Flatter – Claiborne’s son of A.P. Indy is continuing a decades-old successful association with Hermitage Farm, through the Carl Pollard-bred and Hermitage-raised Travers winner West Coast, a top sales yearling who earned a first Travers for Gary and Mary West (Claiborne photo)


Landes said, “Mr. Jones and Mr. Hancock (both Bull Hancock and his son Seth) were lifelong friends, and when I came to Hermitage in 1977, Mr. Jones told me that when working on matings, look to Claiborne.” Carl Pollard succeeded Jones as owner of Hermitage (now owned by Laura Lee Brown and Steve Wilson), and Seth Hancock succeeded his father at Claiborne (now presided over by Walker Hancock).

So, four years ago, Landes looked to Claiborne and their good sire Flatter for Carl Pollard’s mare Caressing. They were looking for a stallion who could help the mare to get the right kind of foal.

Landes said, “The mare started off slow. She got a couple of small ones, including a Storm Cat that we foal-shared with Overbrook, but she is now a graded stakes producer over in Japan.” The Storm Cat, a filly named My Goodness, sold for $475,000 as a yearling at Keeneland September in 2006, and that was a year when the super sire’s yearlings averaged more than $1.25 million.

My Goodness and the mare’s next foal, a Distorted Humor filly named Fun Affair, became winners on the racetrack. Only slightly more than 40 percent of the annual foal crop does that, but so much more was expected of Caressing’s early foals that the mare was beginning to look like a disappointment.

Then she came up with a pair of useful stakes-placed horses in Gold Hawk (Empire Maker), plus Juan and Bina (Indian Charlie). Both placed in graded stakes and earned more than $150,000 apiece; so all the breeder and farm manager needed was to get a correct and strong colt.

They got him from the mating with Flatter that resulted in West Coast.

Landes recalled the Travers winner was a “May 14 foal, and when we showed him to Keeneland, that foaling date was the big concern for placement (in the catalog) and what he could do (in price). He was nice all along and just blossomed coming into the September sale. He looked just wonderful when he went through the ring on Saturday (5th session) at the sale, just wonderful, and the price reflected that.”

West Coast brought $425,000 at the 2015 Keeneland September sale, which made him the co-second highest-priced yearling by Flatter that year. The other yearling at the same price was the filly Your Love. Steve Young bought her as Hip 1030 out of the Claiborne Farm consignment, and Your Love races for Paul Pompa, with Chad Brown as trainer. She has won two of her three starts. Her only loss came when she was sixth in the G1 Test Stakes earlier this month.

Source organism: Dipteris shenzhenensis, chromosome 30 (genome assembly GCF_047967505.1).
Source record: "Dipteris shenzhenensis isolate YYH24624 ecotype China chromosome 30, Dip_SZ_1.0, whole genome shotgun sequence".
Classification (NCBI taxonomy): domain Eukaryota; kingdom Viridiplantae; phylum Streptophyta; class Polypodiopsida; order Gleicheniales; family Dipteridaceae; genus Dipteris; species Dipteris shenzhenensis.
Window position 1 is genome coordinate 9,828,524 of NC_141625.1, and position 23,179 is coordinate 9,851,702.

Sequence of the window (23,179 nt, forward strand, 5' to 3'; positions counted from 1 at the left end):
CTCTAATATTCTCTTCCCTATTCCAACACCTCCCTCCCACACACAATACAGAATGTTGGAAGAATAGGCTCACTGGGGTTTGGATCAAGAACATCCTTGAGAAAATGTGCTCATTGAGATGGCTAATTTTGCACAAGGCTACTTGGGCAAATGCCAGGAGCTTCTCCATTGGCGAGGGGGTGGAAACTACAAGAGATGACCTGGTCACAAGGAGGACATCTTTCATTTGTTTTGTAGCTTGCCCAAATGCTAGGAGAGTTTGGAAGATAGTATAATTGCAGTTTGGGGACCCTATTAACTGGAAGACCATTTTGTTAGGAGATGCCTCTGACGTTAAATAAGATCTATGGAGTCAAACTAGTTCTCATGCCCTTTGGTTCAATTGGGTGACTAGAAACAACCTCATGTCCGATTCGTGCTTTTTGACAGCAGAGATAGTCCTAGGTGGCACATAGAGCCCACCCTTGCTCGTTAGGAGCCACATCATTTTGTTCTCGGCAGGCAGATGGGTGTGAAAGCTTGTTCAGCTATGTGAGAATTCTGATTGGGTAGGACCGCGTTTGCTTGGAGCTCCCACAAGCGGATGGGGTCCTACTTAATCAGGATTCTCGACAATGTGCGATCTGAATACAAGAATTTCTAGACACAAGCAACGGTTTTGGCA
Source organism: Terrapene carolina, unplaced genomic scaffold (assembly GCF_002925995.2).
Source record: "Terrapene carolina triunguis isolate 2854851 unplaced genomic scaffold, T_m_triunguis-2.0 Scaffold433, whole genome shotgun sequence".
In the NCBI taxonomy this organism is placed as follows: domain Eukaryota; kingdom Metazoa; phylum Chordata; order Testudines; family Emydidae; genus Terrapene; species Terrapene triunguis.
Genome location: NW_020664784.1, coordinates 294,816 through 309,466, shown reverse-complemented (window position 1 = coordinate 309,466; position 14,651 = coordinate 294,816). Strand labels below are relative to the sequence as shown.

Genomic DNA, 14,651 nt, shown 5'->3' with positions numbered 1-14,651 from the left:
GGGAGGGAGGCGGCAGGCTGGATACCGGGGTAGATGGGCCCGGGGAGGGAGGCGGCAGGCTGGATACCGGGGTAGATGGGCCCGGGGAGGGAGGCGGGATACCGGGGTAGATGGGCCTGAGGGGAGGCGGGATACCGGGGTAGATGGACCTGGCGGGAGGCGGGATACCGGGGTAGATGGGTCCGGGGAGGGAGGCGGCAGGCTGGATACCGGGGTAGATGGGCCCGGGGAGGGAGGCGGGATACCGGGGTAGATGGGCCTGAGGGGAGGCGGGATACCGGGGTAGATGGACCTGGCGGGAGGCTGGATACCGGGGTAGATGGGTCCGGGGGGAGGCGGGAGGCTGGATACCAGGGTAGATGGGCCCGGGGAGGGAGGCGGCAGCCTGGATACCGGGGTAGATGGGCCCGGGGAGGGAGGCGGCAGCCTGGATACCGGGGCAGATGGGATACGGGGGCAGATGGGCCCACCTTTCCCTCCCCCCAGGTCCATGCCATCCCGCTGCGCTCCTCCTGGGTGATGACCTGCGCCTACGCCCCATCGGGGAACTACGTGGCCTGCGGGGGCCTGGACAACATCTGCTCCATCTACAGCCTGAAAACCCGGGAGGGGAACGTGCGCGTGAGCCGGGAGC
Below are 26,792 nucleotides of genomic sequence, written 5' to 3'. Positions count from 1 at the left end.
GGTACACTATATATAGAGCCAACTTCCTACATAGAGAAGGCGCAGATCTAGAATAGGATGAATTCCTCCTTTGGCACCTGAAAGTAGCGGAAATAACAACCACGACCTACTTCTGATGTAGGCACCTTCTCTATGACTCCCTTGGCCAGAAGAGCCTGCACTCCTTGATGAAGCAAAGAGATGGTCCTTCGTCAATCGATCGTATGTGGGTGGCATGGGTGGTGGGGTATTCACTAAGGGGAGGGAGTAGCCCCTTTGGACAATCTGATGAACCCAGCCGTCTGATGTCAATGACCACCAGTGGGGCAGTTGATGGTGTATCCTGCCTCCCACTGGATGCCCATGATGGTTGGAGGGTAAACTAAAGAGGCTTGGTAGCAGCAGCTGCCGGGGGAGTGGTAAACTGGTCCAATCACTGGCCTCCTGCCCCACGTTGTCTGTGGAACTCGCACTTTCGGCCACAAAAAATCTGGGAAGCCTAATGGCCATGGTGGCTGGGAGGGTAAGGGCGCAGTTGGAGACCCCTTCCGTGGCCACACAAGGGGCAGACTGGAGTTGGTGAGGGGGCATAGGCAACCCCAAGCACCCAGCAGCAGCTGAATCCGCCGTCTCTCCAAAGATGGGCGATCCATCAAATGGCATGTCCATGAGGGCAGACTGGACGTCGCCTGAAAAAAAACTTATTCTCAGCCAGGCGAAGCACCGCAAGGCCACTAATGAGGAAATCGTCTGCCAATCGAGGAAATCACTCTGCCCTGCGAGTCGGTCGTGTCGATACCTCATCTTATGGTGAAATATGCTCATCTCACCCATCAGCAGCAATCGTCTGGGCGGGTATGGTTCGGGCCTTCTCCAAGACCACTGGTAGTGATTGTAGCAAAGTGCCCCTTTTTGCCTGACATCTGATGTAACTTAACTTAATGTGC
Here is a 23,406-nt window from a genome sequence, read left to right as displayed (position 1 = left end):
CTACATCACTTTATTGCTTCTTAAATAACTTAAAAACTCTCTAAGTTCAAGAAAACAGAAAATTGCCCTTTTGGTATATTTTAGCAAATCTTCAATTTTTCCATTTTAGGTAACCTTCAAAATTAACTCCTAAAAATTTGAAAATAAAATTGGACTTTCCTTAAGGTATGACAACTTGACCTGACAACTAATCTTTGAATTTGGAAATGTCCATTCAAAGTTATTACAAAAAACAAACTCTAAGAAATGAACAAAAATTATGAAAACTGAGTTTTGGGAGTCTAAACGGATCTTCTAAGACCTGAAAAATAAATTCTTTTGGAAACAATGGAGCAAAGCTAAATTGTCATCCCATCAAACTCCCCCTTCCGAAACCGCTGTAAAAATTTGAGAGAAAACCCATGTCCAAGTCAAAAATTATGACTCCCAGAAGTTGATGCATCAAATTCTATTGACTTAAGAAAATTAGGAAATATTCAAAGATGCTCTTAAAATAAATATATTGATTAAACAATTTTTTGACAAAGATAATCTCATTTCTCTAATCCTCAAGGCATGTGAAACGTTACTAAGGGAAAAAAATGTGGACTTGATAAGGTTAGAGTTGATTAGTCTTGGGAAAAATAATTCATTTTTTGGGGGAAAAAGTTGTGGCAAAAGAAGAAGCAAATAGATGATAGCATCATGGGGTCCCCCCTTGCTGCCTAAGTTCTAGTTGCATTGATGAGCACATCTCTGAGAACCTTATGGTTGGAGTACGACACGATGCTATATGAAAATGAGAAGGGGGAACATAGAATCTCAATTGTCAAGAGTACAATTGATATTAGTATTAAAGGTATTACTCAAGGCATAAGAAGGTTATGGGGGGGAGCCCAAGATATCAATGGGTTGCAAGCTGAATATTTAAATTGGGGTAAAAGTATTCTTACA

The high-priced yearling by Flatter in 2015 was the colt later named Hot Sean. He sold for $550,000 out of the Bluewater consignment to Three Amigos Stable (Pegram, Watson, and Weitman), with Bob Baffert training. Hot Sean won two of four starts last year, was second in the G3 Delta Jackpot, and has been training steadily in 2017. He has eight works in the last eight weeks.

A big, ruggedly made horse, Flatter tends to get strong stock that race effectively. They have speed, and they can carry it. They race early, and they frequently last several seasons, like multiple G1 winner Flat Out, whose first foals are now 2.

As a son of Horse of the Year and leading sire A.P. Indy, Flatter has inherited some of his sire’s most effective qualities as a breeding horse, but Flatter did not enter stud as a star with a high fee.

A winner in four of six starts, Flatter was third in the G2 Washington Park Handicap. If he hadn’t shown high ability, however, he wouldn’t have gone to stud at all. Claiborne had enough faith in the big brown horse’s class to give him a shot, and Flatter entered stud for $5,000 live foal.

Carl Pollard bought a share in the syndicate that supported the horse. Landes recalled Claiborne’s Bernie Sams “syndicated Flatter the night that Mr. Robert Courtney was honored at the Thoroughbred Club of America dinner. Bernie went around the room and syndicated the horse in one night with the people there for the TCA dinner. It was an old-fashioned kind of syndication, just talking to people who like horses and breed horses. So we’ve bred to him every year, and Mr. Pollard has been very lucky with him.”